This book was a great excuse to pull out our Learning Resources Primary Bucket Balance and our Monkey Math game.

We have a set of ten weighted numbers that we often use with the bucket balance, but we also use liquids or little toys in the buckets and make guesses about how much or what we can add to make them balance.  In the above photo, R is trying to balance Squinkies toys - do your kids have those?  R loves them, but seriously, why do kids love little pieces of plastic junk so much?

Monkey Math is a fun game with a monkey scale and banana numbers.  To get the scale to balance, you have to use simple addition when placing the bananas on the monkey's arms.  If the scale does not balance, the monkey's eyes look silly - C and R think this is pretty funny.  This game is also great for teaching greater than and less than.

I think I was originally inspired to do this by a post at Joyful Learner, but it seems to have disappeared, or at least I can't find it!

Saturday, May 21, 2011

Favorite Books of the Week

R's favorite book of the week is The Best Birthday Party Ever by Jennifer LaRue Huget.  It begins with a young girl saying that her birthday is five months, three weeks, two days, and eight hours away and she is starting to plan her party.  She has very grand ideas, including nine thousand pink balloons, a seventeen layer cake, magicians, ponies, camels, elephants, a ferris wheel, and more.  R loves everything about this book, and I think it is a pretty accurate representation of the imaginative party planning of young children.

C enjoyed reading If You Were a Minute and If You Were a Plus Sign (for some reason I can't get the right cover to appear in this text, I think that is an Amazon problem) - both by Trisha Speed Shaskan.  Both books are great for getting kids to think about how minutes and plus signs factor into our everyday lives.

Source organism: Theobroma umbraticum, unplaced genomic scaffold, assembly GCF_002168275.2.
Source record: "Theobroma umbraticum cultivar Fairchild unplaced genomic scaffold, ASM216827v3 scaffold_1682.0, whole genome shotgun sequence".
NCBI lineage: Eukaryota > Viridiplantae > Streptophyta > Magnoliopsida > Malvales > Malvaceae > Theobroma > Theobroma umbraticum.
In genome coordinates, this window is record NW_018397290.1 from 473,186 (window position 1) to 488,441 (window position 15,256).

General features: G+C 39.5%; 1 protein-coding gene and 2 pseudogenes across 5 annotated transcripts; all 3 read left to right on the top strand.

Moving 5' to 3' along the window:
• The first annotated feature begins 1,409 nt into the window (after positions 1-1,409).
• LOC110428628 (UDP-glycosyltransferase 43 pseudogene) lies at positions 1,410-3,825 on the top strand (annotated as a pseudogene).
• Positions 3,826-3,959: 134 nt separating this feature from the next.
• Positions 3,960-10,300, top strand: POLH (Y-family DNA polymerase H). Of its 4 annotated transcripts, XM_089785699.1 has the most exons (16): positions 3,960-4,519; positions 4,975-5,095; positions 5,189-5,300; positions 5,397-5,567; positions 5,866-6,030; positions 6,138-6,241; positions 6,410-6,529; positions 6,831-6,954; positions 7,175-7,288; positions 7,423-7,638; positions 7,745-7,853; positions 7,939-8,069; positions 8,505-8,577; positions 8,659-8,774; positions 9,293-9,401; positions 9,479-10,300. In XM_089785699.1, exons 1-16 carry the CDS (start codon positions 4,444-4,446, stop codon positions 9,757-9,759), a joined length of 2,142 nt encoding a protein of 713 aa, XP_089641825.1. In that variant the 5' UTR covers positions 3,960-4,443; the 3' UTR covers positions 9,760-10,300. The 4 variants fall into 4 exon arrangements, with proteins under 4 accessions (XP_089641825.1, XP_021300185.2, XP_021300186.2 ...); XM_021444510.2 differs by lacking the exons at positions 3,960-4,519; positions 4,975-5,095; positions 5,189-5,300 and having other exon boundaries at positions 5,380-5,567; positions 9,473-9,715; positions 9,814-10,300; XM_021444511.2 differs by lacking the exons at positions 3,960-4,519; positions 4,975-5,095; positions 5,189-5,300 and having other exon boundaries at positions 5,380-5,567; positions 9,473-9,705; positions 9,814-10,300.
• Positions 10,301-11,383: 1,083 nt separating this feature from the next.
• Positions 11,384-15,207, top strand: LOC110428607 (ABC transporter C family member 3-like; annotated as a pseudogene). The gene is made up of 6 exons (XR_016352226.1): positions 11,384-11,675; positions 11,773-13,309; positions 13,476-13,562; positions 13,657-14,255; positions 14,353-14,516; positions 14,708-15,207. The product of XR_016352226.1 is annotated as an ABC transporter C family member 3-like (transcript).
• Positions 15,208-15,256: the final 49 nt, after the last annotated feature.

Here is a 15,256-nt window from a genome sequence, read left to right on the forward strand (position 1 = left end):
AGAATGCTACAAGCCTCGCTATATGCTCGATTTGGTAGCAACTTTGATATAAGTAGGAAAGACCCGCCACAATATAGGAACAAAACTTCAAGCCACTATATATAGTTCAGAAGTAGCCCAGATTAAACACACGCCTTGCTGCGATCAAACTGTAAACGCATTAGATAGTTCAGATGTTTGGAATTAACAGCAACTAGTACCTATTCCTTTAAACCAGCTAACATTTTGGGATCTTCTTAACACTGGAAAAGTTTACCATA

We also enjoyed A Balloon for Isabel by Deborah Underwood.  Isabel wants a balloon more than anything else in the world.  The problem is that Isabel is a porcupine and balloons and porcupines just don't mix.  Isabel is determined to come up with a solution to the problem so that she can get a balloon for graduation, just like everyone else.

I also want to mention Madlenka by Peter Sis.  I think this book is fantastic, but C and R didn't really care for it.  A girl named Madlenka lives in New York City and she is friends with everyone on the block.  When she discovers that her tooth is loose, she has to tell all of her friends - the French baker, the Indian news vendor, the Italian ice cream man, the German lady who knows a lot of stories, the Latin American greengrocer, and the Asian shopkeeper.  As Madlenka tells each of them about her tooth, we get a little information about what each person sells and a little information about where he or she is from.  It's like a trip around the world in a book.

Check out more great reads at What My Child is Reading hosted by Mouse Grows, Mouse Learns.